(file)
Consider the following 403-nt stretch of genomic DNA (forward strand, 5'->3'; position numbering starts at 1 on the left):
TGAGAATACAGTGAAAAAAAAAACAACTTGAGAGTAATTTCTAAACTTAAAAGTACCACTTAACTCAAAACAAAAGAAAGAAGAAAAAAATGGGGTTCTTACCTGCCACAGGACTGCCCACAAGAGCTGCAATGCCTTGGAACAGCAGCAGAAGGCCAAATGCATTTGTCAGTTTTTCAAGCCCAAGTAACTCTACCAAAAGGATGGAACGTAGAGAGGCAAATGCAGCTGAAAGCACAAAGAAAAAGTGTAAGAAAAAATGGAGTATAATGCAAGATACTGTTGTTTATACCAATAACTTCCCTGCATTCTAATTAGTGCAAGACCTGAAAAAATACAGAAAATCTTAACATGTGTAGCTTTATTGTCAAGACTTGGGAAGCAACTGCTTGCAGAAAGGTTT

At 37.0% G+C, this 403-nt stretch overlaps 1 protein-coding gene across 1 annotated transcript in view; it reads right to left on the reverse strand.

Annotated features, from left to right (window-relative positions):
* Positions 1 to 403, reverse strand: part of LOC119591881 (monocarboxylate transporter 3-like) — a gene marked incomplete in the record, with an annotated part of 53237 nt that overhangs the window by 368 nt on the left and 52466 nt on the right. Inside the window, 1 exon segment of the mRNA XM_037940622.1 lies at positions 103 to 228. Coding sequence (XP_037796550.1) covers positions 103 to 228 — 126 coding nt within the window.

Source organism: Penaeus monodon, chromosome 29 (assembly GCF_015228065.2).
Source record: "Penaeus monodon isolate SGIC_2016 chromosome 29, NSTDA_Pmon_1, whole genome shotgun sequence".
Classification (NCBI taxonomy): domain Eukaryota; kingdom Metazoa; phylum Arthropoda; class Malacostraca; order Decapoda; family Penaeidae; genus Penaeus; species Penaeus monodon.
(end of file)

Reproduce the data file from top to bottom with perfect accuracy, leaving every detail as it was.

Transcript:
Consider the following 403-nt stretch of genomic DNA (forward strand, 5'->3'; position numbering starts at 1 on the left):
TGAGAATACAGTGAAAAAAAAAACAACTTGAGAGTAATTTCTAAACTTAAAAGTACCACTTAACTCAAAACAAAAGAAAGAAGAAAAAAATGGGGTTCTTACCTGCCACAGGACTGCCCACAAGAGCTGCAATGCCTTGGAACAGCAGCAGAAGGCCAAATGCATTTGTCAGTTTTTCAAGCCCAAGTAACTCTACCAAAAGGATGGAACGTAGAGAGGCAAATGCAGCTGAAAGCACAAAGAAAAAGTGTAAGAAAAAATGGAGTATAATGCAAGATACTGTTGTTTATACCAATAACTTCCCTGCATTCTAATTAGTGCAAGACCTGAAAAAATACAGAAAATCTTAACATGTGTAGCTTTATTGTCAAGACTTGGGAAGCAACTGCTTGCAGAAAGGTTT

At 37.0% G+C, this 403-nt stretch overlaps 1 protein-coding gene across 1 annotated transcript in view; it reads right to left on the reverse strand.

Annotated features, from left to right (window-relative positions):
* Positions 1 to 403, reverse strand: part of LOC119591881 (monocarboxylate transporter 3-like) — a gene marked incomplete in the record, with an annotated part of 53237 nt that overhangs the window by 368 nt on the left and 52466 nt on the right. Inside the window, 1 exon segment of the mRNA XM_037940622.1 lies at positions 103 to 228. Coding sequence (XP_037796550.1) covers positions 103 to 228 — 126 coding nt within the window.

Source organism: Penaeus monodon, chromosome 29 (assembly GCF_015228065.2).
Source record: "Penaeus monodon isolate SGIC_2016 chromosome 29, NSTDA_Pmon_1, whole genome shotgun sequence".
Classification (NCBI taxonomy): domain Eukaryota; kingdom Metazoa; phylum Arthropoda; class Malacostraca; order Decapoda; family Penaeidae; genus Penaeus; species Penaeus monodon.